According to my acquaintances in this generation, sexual activity as early as 12years old is very normal. Therefore by the time one gets to 20years old they are totally jaded. The natural progression is to then try what is unconventional as what is normal is boring.

This has lead to sexual experimenting on a grand scale. If you can think it, these guys have done it. Orgies at house parties, videos of sex acts, nude photos, bi-curiosity and all manner of crazy and kinky things. It has also lead to rampant drug abuse with drug use being made to look totally cool and the ‘in’ thing. I am not a prude but every time I go to a club these days I cringe. The girls are getting younger and younger, the dresses are getting shorter and shorter and the dancing is basically sex with clothes on.

Methinks there is a line in as far as morality is concerned and the 14-24year old generation have crossed it in a big way.

It may appear cool to do all these crazy sex acts and to use all manner of drugs but what happens when this generation gets to their late 20s? Will they look for the next high? I shudder to think what that will be. Or will we see an emergence of sex rehabs, drug rehabs or a growth in church attendance?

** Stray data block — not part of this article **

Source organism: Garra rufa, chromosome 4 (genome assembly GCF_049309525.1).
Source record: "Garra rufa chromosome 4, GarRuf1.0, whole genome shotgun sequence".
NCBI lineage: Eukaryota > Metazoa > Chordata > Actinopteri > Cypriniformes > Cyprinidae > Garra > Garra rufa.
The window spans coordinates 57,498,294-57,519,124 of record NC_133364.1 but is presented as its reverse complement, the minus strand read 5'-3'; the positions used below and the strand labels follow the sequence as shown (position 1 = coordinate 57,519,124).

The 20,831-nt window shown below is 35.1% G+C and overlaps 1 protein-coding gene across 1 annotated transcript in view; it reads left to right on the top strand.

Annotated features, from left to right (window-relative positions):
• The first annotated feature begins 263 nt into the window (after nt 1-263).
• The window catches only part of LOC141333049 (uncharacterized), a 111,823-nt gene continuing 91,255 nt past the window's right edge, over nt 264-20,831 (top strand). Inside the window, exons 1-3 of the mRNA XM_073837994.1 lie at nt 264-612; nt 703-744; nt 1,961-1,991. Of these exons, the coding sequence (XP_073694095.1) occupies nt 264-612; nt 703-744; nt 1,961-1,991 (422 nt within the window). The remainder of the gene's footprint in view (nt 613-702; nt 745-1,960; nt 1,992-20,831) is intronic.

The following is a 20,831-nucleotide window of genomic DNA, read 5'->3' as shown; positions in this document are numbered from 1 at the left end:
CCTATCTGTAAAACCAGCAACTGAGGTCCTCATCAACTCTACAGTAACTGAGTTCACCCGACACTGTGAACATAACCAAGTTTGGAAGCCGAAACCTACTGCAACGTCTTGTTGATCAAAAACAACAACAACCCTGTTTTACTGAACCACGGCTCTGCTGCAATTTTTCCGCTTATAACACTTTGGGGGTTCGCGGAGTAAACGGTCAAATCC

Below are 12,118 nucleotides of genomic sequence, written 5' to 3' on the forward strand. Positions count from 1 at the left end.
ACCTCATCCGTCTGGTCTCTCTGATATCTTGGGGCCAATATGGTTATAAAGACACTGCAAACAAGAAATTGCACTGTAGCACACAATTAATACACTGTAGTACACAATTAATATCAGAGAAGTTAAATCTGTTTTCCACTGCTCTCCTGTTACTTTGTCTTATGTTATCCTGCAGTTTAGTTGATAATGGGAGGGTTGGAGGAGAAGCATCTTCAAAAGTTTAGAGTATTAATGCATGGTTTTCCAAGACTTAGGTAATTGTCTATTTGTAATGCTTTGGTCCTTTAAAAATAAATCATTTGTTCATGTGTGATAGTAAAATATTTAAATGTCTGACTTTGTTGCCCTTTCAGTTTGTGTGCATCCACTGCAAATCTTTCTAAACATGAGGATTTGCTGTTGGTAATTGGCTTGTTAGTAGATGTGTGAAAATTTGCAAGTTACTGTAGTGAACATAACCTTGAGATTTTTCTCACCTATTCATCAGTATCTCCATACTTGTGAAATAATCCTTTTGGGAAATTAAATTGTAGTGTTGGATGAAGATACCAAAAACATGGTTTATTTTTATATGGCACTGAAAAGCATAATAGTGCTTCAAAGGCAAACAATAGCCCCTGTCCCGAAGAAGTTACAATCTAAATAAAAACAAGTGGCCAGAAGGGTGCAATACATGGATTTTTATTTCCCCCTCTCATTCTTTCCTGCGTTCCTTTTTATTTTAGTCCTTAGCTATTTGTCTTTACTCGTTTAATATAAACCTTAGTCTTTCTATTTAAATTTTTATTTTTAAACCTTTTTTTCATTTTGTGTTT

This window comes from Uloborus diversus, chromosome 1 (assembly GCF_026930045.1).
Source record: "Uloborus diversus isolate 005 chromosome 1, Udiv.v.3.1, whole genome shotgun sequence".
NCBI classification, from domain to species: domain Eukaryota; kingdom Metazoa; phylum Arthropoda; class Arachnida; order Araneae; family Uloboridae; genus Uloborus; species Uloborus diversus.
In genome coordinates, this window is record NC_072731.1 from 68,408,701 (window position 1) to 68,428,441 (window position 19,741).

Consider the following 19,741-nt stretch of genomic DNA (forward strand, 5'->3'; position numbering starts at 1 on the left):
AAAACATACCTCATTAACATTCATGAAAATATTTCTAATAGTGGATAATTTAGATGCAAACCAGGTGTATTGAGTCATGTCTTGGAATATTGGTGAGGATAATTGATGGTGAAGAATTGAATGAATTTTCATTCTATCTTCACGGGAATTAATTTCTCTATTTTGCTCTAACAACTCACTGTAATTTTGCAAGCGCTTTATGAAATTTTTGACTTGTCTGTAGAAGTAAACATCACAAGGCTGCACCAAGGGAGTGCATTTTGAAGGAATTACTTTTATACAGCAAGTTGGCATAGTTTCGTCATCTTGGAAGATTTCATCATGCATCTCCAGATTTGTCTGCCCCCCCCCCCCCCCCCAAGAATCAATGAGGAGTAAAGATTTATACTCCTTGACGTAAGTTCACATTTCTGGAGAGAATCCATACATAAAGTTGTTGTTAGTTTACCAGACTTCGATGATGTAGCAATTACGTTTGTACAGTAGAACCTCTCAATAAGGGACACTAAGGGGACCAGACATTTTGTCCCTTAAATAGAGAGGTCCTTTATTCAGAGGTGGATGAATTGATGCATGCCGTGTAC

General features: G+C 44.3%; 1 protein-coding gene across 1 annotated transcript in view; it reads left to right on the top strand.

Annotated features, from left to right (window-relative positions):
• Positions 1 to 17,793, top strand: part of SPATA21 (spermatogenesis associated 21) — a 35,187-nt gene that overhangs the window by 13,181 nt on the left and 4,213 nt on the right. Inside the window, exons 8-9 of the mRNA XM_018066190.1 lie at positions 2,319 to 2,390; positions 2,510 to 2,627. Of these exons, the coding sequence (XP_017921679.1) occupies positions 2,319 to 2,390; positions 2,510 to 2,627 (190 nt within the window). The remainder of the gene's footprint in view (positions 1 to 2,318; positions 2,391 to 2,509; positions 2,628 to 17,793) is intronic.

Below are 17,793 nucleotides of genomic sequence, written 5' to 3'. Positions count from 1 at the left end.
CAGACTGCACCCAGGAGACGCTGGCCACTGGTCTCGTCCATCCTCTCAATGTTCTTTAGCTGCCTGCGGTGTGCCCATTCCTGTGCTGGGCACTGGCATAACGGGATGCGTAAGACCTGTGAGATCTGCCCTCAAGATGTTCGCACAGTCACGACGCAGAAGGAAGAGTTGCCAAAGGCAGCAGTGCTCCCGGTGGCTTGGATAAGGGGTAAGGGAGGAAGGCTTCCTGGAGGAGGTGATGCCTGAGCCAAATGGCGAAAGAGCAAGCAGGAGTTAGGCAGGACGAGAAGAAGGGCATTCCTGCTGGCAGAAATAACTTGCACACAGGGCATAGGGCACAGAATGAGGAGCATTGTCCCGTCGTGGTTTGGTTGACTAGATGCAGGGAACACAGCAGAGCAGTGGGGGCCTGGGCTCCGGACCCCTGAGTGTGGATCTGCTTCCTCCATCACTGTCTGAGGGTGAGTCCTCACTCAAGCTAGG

I listen to folk talk and read newspapers and I am surprised by what folk say. It is either they are totally clueless or they are hypocritically conservative or both. Kenya is certainly going through a sexual revolution but you have to be tuned in to know about it.

Since generations get progressively crazier, I shudder to think how our children will turn out. This knowledge certainly does make me scared of being a parent.

I am in no position to climb the moral high ground and preach as to what is right or wrong. The only thing I have to say is always remember that HIV/AIDs is real and whatever you do be sure that your conscience can live with it in the cold light of day.


The Silent Takeover?

When I was growing up the Somali community lived mostly in Eastleigh. Then Eastleigh was a mix-mash of different communities living together and it was a hub for trade and commerce.

Now Eastleigh is still a huge hub of trade and commerce but the predominant community is the Somali. The other communities have been slowly but surely being edged out.

The war in Somalia has led to a proliferation of Somalis into Kenya. The fact that there are Kenyan Somalis and the rampant corruption in the Ministry of Immigration has meant that a Somali from Mogadishu just needs to hitchhike to Eastleigh and once there pass himself off as a Kenyan Somali complete with birth certificate, national identity card and passport. Thus the number of Somalis in Kenya has shot up rapidly.